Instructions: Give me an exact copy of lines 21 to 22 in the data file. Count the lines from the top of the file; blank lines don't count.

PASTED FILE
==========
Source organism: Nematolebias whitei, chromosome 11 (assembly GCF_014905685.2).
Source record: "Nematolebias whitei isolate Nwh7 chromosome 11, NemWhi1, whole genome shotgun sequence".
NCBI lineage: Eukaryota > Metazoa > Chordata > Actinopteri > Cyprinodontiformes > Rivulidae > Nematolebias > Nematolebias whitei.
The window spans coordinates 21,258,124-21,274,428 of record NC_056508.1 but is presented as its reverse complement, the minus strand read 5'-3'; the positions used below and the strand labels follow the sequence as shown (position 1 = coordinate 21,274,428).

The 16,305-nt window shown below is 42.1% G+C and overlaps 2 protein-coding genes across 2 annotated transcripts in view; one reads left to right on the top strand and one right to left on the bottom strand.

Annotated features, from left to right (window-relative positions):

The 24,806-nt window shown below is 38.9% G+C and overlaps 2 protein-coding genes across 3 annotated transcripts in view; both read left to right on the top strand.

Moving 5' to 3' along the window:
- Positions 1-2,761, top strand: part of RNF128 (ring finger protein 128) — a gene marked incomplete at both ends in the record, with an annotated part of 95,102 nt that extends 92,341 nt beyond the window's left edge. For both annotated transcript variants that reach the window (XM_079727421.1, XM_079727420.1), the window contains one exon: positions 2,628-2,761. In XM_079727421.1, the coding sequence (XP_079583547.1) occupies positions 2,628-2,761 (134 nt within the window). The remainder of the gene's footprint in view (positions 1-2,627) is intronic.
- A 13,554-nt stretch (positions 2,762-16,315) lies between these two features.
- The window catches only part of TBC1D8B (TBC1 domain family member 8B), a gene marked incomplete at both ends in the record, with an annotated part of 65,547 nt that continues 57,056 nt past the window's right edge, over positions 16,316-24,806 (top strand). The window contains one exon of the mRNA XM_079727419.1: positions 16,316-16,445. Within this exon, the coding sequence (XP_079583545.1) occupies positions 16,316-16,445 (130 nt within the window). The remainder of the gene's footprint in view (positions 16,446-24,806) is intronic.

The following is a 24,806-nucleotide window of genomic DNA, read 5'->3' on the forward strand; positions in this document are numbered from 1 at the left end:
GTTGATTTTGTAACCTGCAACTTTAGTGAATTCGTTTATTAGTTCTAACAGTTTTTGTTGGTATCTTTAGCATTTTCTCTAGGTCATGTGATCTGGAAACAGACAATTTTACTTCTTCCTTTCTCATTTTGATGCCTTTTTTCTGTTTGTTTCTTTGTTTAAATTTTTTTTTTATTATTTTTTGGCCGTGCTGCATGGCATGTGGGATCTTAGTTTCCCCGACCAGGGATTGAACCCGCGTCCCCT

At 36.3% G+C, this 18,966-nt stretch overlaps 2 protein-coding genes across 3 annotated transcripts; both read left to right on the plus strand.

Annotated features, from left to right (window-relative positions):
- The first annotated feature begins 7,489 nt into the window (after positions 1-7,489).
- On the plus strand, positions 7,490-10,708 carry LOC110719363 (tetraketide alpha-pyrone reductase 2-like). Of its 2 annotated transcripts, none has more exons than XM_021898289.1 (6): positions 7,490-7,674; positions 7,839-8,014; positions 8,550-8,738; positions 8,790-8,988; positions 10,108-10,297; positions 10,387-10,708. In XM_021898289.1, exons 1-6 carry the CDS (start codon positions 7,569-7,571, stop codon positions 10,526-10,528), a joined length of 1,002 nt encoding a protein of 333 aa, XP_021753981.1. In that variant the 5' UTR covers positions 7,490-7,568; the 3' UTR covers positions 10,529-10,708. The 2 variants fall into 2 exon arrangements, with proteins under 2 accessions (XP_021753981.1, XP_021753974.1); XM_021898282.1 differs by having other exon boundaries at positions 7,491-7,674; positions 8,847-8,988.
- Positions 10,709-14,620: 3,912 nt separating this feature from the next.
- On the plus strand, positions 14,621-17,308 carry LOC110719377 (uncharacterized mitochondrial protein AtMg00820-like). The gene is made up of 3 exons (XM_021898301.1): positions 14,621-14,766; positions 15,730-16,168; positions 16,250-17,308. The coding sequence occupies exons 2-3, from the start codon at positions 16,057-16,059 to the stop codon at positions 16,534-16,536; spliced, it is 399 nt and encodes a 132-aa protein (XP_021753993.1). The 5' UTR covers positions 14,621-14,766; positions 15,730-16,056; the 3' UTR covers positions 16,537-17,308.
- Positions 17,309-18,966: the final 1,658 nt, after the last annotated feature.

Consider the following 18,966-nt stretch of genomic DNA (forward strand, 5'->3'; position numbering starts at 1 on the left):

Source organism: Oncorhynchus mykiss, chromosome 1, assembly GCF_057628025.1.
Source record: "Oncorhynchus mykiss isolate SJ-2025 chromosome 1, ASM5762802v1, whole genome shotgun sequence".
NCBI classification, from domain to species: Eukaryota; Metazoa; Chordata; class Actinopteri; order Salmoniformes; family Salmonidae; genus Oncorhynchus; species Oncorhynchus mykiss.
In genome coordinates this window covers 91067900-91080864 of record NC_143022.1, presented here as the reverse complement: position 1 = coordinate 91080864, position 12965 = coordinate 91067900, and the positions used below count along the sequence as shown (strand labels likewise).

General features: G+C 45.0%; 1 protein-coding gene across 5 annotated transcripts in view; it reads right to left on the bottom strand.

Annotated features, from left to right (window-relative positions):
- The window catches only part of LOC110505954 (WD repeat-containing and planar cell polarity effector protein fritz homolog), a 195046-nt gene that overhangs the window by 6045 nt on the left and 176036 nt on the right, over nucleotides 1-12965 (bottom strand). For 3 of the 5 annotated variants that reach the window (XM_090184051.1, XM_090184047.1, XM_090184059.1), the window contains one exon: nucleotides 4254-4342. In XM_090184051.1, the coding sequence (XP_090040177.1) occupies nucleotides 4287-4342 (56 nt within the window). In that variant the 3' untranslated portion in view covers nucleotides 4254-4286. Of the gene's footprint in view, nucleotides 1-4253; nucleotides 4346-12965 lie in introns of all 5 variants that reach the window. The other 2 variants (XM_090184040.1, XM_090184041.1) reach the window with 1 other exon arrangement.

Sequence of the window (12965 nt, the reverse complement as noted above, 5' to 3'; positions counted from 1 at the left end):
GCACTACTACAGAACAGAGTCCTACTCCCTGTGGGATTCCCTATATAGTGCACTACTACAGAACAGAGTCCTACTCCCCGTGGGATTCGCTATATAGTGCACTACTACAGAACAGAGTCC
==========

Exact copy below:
Consider the following 18,966-nt stretch of genomic DNA (forward strand, 5'->3'; position numbering starts at 1 on the left):

Source organism: Oncorhynchus mykiss, chromosome 1, assembly GCF_057628025.1.